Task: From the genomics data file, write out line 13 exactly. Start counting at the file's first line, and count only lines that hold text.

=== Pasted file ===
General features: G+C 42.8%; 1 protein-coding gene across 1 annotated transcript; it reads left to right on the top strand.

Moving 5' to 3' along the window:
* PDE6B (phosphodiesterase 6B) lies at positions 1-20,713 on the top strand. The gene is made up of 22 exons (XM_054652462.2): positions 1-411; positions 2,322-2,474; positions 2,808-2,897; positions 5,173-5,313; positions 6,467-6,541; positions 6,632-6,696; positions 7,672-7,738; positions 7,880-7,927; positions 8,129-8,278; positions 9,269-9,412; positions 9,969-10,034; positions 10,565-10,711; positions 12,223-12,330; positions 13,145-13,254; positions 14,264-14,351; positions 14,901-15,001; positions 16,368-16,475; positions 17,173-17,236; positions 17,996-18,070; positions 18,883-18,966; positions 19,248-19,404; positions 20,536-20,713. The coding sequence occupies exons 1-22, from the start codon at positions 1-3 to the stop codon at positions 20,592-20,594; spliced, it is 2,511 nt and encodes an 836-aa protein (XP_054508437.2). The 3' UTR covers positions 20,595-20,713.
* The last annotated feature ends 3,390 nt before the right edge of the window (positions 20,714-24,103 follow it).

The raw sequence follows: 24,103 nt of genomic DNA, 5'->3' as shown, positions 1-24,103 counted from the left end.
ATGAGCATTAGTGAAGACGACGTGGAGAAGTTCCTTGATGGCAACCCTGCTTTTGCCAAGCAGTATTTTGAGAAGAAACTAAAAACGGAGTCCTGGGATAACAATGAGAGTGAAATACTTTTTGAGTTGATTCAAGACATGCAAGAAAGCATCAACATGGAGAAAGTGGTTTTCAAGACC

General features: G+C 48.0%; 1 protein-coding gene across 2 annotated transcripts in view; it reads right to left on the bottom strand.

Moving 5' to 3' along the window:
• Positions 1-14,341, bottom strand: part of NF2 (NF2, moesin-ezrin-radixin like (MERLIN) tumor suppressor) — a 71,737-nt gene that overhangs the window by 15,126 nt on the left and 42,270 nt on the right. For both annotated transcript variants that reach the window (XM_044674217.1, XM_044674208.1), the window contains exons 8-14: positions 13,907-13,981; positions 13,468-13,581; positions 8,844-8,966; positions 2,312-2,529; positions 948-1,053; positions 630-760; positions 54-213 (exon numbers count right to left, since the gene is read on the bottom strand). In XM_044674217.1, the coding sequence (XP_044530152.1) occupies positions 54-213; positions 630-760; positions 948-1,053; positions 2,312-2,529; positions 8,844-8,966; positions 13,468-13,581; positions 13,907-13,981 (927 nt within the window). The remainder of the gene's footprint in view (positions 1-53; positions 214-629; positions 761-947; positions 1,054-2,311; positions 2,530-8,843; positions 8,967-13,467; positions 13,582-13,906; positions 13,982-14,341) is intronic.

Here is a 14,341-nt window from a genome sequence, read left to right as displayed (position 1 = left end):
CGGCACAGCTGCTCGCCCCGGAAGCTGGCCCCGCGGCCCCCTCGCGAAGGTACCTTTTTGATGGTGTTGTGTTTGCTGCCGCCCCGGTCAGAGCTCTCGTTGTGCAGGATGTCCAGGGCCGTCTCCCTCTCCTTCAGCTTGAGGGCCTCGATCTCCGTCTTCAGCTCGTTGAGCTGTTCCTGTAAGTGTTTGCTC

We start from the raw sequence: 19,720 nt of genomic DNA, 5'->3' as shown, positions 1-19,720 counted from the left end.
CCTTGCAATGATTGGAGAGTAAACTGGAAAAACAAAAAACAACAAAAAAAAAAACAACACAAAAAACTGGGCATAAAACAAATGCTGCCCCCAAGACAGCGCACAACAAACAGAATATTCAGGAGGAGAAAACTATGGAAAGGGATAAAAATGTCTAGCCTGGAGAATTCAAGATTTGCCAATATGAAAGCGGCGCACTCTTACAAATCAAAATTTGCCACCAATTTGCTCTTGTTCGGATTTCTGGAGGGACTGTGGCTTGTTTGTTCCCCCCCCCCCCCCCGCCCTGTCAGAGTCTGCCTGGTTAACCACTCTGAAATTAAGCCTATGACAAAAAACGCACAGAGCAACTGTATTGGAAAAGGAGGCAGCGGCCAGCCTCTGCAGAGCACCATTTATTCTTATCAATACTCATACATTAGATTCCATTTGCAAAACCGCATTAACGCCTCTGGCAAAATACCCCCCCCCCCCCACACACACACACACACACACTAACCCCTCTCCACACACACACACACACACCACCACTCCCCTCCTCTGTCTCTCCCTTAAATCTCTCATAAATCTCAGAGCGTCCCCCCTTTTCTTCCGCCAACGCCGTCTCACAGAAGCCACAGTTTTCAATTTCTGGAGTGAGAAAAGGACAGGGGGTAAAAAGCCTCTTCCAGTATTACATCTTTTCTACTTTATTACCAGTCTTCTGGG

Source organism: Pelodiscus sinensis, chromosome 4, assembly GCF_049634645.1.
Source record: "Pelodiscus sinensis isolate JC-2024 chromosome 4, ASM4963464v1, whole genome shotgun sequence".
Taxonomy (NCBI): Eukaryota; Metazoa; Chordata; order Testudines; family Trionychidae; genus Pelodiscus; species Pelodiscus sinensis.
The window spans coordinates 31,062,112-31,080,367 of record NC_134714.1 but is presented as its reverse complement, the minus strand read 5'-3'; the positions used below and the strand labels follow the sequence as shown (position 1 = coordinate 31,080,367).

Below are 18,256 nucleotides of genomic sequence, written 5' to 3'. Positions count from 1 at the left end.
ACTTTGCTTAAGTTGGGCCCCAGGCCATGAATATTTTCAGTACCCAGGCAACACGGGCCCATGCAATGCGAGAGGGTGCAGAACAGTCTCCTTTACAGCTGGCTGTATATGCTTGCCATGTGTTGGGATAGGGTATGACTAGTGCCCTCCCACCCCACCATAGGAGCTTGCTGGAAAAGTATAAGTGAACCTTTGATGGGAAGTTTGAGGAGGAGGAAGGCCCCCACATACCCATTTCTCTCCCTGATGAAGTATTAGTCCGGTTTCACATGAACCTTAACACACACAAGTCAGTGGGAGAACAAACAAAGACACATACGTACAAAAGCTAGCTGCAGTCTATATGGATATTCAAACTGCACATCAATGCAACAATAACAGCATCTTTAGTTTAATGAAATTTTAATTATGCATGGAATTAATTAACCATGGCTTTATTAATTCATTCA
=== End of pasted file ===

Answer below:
CCTTGCAATGATTGGAGAGTAAACTGGAAAAACAAAAAACAACAAAAAAAAAAACAACACAAAAAACTGGGCATAAAACAAATGCTGCCCCCAAGACAGCGCACAACAAACAGAATATTCAGGAGGAGAAAACTATGGAAAGGGATAAAAATGTCTAGCCTGGAGAATTCAAGATTTGCCAATATGAAAGCGGCGCACTCTTACAAATCAAAATTTGCCACCAATTTGCTCTTGTTCGGATTTCTGGAGGGACTGTGGCTTGTTTGTTCCCCCCCCCCCCCCCGCCCTGTCAGAGTCTGCCTGGTTAACCACTCTGAAATTAAGCCTATGACAAAAAACGCACAGAGCAACTGTATTGGAAAAGGAGGCAGCGGCCAGCCTCTGCAGAGCACCATTTATTCTTATCAATACTCATACATTAGATTCCATTTGCAAAACCGCATTAACGCCTCTGGCAAAATACCCCCCCCCCCCCACACACACACACACACACACTAACCCCTCTCCACACACACACACACACACCACCACTCCCCTCCTCTGTCTCTCCCTTAAATCTCTCATAAATCTCAGAGCGTCCCCCCTTTTCTTCCGCCAACGCCGTCTCACAGAAGCCACAGTTTTCAATTTCTGGAGTGAGAAAAGGACAGGGGGTAAAAAGCCTCTTCCAGTATTACATCTTTTCTACTTTATTACCAGTCTTCTGGG